Retirement had been half, half good so far. The bad side was that he still had never established a routine with which he was comfortable. When he’d worked, his schedule had been pretty much set. He’d actually liked that part of work.
Today, I’ll start with a walk, he thought. Why not.
This he did often, sometimes even seven days in a row, but it was still not a routine carved in granite. If he didn’t feel like walking, he wouldn’t, but when he did walk, and no matter which direction the journey took him, he would always find some store from which to steal an Aloha shirt.
It was not uncommon to see people walk around anywhere in Hawai‘i wearing some sort undershirt, be it tank-top or T-shirt, with a second layer of unbuttoned button-down shirt, usually of the Aloha variety, though a plaid lumberjack shirt or a dress shirt of some sort would complete the island casual look as well.
It was not uncommon then to see some man clad either with an overshirt. Or not. This was Hawai‘i, where the most common dress code was, as the islanders might say, whatevahs.
So he would go into a store wearing only a tank-top, and emerge with an Aloha shirt overshirt. It was the perfect disguise, if you will.
Over the course of his retirement years, his Aloha shirt collection had grown quite large. It was so large in fact that it now occupied nearly two closets, eight feet across.
If I were to stop now, he wondered, how long it would take me to start with the very first shirt and wear each one after that, one a day. Maybe two years? Or more? Would I die before I could wear every one of them?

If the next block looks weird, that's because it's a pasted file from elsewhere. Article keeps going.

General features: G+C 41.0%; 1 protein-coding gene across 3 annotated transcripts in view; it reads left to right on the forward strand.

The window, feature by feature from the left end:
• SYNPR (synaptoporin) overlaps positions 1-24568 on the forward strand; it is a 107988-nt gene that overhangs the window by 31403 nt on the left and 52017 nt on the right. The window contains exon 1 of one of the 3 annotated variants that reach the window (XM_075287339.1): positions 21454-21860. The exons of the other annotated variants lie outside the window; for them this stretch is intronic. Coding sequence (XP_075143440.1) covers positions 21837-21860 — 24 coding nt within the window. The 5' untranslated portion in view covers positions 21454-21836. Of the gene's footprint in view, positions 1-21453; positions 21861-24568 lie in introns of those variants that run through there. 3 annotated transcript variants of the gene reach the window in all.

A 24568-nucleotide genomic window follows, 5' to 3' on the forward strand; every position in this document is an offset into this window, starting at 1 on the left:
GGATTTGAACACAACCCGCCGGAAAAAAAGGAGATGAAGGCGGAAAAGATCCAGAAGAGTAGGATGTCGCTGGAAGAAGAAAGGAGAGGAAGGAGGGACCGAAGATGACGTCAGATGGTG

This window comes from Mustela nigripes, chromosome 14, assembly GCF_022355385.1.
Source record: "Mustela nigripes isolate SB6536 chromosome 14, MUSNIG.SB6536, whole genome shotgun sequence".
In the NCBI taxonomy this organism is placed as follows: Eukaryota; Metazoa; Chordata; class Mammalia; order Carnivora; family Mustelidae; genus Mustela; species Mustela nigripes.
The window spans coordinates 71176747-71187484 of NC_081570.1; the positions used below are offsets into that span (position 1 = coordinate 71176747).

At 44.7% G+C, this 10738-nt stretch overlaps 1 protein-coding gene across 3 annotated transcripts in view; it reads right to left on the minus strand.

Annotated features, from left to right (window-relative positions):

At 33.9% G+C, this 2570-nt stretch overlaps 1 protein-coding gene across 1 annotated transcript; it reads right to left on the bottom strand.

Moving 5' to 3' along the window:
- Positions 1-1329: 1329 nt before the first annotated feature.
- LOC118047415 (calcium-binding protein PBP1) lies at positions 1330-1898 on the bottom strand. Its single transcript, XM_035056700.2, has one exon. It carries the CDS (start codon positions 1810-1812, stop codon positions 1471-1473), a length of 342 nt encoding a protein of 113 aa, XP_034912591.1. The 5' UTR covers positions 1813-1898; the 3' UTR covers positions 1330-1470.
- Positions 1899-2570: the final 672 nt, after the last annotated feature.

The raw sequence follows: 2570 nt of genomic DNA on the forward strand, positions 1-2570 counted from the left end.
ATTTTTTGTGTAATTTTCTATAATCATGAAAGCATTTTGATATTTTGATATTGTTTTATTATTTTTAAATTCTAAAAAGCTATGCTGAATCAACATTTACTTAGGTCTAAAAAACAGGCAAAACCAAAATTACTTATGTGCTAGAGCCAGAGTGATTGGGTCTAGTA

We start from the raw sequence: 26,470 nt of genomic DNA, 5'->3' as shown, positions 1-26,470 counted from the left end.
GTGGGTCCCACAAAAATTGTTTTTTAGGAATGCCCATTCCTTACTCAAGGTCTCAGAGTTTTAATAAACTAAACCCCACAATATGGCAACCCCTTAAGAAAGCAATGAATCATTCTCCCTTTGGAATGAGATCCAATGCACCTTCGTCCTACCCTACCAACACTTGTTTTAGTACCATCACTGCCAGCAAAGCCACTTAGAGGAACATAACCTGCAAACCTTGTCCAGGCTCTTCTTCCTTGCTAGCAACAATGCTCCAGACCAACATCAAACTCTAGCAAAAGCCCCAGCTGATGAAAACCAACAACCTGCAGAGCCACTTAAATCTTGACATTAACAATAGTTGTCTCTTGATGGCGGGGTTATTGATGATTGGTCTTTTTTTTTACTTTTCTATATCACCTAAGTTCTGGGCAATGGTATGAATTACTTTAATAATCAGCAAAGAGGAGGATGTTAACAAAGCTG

He’d mused about what he would do when he had filled the second closet. His third and last closet held his other shirts, jackets, slacks, and his jeans. The thought of gradually donating one or two Aloha shirts at a time to the Salvation Army had crossed his mind.
But then it hit him. What he’d do was wear a shirt when he started off his walk, then go into a store, steal a new one, and replace it with the old one.
He pictured an employee’s confusion when the old shirt was discovered in the racks. Because he wore most of the shirts once or twice at most, they were all as good as new in appearance. The only oddity would be that the price tag would be missing. It would be even more interesting if either the shirt pattern was no longer used or if the shirt were a store brand, but from another store.
That, he smiled thinking about it, would be quite a puzzlement. Ah, the poor employee, though. This gave him pause. But the pause passed.
From the first closet, he pulled the first shirt, left side. Rather than waste time debating the aesthetics of each shirt in order to come up with one from which he was willing part, he simply chose the first shirt. It was a green and white palaka shirt, a fairly complex checkered pattern. He’d actually stolen this one from the Sears store at Ala Moana Shopping Center. Since that time, Sears had been demolished. He missed it; it had been one of his favorite shoplifting sites. They always had an enormous selection of beautiful Aloha shirts from which to choose.